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February 9, 2014 | By Philip Hersh
SOCHI, Russia - Julia Lipnitskaia found the perfect way to cap what her singles performance meant Sunday. She put on the Russia baseball cap someone had thrown onto the ice after she finished. It was not apparel figure skaters are accustomed to wearing. It was a fitting way to symbolize the idea of team at the sport's first team competition in Olympic history. With Russian President Vladimir Putin among the spectators at the Iceberg Palace, Lipnitskaia's free-skate victory meant Russia had clinched the gold medal even before the ice dancers completed the four-discipline event.
February 8, 2014 | By David Wharton
SOCHI, Russia - It was 2:30 a.m. and the stranger on the other side of the door wanted into my hotel room. "How many cards do you have?" he kept asking in broken English. The lock rattled and eventfully broke. Still hazy from sleep, I did all I could to keep him from forcing the door open. Finally, he backed away as more footsteps hurried down the hall. A new speaker identified himself as the hotel manager. He said the late-night intruder was a locksmith mistakenly sent to change the lock.
February 8, 2014 | Chris Dufresne
SOCHI, Russia - Bode Miller hasn't won a World Cup race since December 2011, the Beaver Creek downhill in Colorado. He is 36 years old and coming off micro-fracture knee surgery that forced him to miss all of last season. He was born in the 1970s, is married and the father of two. Yet, there is overwhelming evidence to suggest old man racer is the man to beat in Sunday's men's Olympic downhill. FRAMEWORK: View the best images from the Sochi Olympics "It's his race to lose," teammate Marco Sullivan said Saturday.
February 8, 2014 | By Tina Susman
NEW YORK -- As the National Anthem played at the start of the Westminster Kennel Club's agility championship, people weren't the only ones standing at attention. Lacey, a Labrador retriever, sat up on her hind legs, occasionally holding out a paw to owner Colleen Copelan. Copelan and Lacey live in Camarillo, Calif., where Copelan is a psychiatrist and Lacey is a therapy dog, working mainly with troubled children and adolescents.   “Her soul is gorgeous,” Copelan said of the brown-eyed blond, a relative novice to agility competition.
February 6, 2014 | From staff reports
SOCHI, Russia - Now that he has been chosen as the U.S. team's flag bearer for the 2014 Sochi Olympics opening ceremony, Todd Lodwick faces a potentially painful challenge. Holding the flag. Less than a month ago, the Nordic combined athlete fell hard in the ski jump portion of a competition in France. He fractured his left shoulder, tearing the labrum and ligaments. "It was a devastating crash," he said. Lodwick, who competed in his first Olympics in 1994, kept the arm immobilized for three weeks, taking it out of a sling only for physical therapy.
February 6, 2014 | By David Wharton
SOCHI, Russia - The first few days of training on the slopestyle course at the Sochi Olympics did not go smoothly. Two snowboarders crashed and were carried away on stretchers as much of the field grumbled about treacherous rails and jumps with too much boost. Officials found themselves scrambling to quell a growing storm. "Just some small adjustments," course designer Anders Forsell said. Glitches are common in the days leading up to any Olympic Games. But the slopestyle controversy earlier this week represented a rare bump for Sochi, whose venues have otherwise received glowing reviews.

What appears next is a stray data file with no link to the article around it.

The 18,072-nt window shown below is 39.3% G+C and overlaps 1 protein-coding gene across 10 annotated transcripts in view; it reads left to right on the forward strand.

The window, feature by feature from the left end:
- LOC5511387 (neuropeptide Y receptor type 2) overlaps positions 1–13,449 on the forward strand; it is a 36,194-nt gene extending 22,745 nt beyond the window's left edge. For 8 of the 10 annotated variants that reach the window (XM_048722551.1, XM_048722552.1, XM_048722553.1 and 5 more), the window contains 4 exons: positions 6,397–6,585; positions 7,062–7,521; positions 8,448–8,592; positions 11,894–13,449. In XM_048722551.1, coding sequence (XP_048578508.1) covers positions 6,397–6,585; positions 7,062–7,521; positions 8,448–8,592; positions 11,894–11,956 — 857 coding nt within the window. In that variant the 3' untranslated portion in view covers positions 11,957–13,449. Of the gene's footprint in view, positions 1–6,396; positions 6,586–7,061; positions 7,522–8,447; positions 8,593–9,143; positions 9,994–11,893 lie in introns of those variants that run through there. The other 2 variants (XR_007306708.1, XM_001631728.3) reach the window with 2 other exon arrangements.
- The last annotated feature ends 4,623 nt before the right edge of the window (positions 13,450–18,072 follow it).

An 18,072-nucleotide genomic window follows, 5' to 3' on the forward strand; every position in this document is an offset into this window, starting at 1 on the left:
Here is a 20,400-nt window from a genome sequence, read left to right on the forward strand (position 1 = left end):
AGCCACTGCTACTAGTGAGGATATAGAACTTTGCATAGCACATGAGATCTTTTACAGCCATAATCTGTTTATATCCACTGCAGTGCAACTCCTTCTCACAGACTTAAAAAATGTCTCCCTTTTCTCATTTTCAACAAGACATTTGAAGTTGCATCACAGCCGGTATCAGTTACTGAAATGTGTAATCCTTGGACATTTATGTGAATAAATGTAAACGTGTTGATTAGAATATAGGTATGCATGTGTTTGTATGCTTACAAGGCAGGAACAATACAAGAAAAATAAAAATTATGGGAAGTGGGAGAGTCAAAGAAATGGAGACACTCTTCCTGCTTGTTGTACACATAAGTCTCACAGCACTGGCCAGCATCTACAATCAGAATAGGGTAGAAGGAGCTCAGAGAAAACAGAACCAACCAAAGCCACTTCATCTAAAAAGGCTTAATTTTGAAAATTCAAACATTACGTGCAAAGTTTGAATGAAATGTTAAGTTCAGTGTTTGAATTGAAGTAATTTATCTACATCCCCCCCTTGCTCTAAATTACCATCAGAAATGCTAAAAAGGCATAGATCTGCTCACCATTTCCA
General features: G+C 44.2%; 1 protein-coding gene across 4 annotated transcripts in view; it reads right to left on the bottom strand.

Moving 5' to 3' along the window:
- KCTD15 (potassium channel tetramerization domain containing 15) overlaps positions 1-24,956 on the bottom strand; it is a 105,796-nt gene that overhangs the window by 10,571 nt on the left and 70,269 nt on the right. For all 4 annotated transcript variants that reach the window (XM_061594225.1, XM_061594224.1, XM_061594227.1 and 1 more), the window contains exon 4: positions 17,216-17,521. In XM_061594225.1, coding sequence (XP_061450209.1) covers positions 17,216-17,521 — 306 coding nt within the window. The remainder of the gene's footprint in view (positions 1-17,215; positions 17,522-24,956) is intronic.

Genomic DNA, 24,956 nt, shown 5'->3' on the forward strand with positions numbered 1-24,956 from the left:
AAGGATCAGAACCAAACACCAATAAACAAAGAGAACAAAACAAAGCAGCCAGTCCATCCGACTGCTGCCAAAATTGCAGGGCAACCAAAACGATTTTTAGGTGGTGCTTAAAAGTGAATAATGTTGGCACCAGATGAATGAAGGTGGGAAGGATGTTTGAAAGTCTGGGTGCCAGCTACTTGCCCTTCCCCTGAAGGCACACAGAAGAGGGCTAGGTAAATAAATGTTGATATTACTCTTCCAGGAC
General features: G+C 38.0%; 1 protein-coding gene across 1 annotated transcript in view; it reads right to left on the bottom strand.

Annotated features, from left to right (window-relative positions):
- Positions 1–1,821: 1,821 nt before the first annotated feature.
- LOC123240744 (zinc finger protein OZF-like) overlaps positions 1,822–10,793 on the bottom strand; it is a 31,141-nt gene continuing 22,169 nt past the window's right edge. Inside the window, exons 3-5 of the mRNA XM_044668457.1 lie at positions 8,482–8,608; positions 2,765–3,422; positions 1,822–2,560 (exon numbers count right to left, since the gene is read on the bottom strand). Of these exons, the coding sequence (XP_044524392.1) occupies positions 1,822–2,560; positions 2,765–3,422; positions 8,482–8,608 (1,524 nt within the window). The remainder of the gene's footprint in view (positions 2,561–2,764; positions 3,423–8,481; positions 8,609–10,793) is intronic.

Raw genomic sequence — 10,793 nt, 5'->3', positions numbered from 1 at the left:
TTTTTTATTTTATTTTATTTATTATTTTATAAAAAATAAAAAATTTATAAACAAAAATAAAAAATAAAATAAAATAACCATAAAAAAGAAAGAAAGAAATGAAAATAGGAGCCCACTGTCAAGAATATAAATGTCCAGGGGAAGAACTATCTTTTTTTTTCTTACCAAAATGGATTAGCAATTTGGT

February 5, 2014 | By Scott Gold and Lisa Dillman
SOCHI, Russia - In the parlance of the sport, it had to be gnarly. Slopestyle, the newest Olympic event, was always going to be a flashy addition to the Games - an acrobatic, free-form assault on a snowy obstacle course of rails and jumps. Elements of danger wouldn't just be evident. They would be a selling point, a path that would lead "slope" from X Games curiosity to legitimacy at the highest levels of international sport. But did the 2014 Winter Olympic Games go too far? On Wednesday, Shaun White, the most famous snowboarder in the world and one of the Games' seminal faces, abruptly withdrew from slopestyle, a day before competition would begin for the first time at the Olympic level.
February 1, 2014 | By Chris Hine
When quarterback Everett Golson returns to the practice field, coach Brian Kelly won't just hand him back the keys to the program. Kelly put Golson on notice Friday when he heaped praise on quarterback Malik Zaire and issuing a warning to the Irish. “I just want to caution everybody that we have a very good quarterback in Malik Zaire,” Kelly said. “I'm not ready to hand everything over to Everett. I love Everett, he played in the national championship game, but I also want to make sure we give everybody an opportunity to compete for that position.” No doubt Kelly is hoping to light a fire under both in saying the job is up for grabs, but it would be quite the upset if Zaire, who red-shirted in 2013, were to overtake Golson on the depth chart.
February 1, 2014 | By Seema Mehta, Richard Simon and Phil Willon
Highly competitive congressional races in California, attracting interest across the nation, were already drawing many millions of dollars in donations even before the election year began, according to new campaign reports. From the Bay Area to San Diego, at least nine candidates for the House of Representatives reported raising more than $1 million in 2013, reflecting the tight nature of the races. That's in stark contrast to statewide contests, where many incumbents face token opposition.
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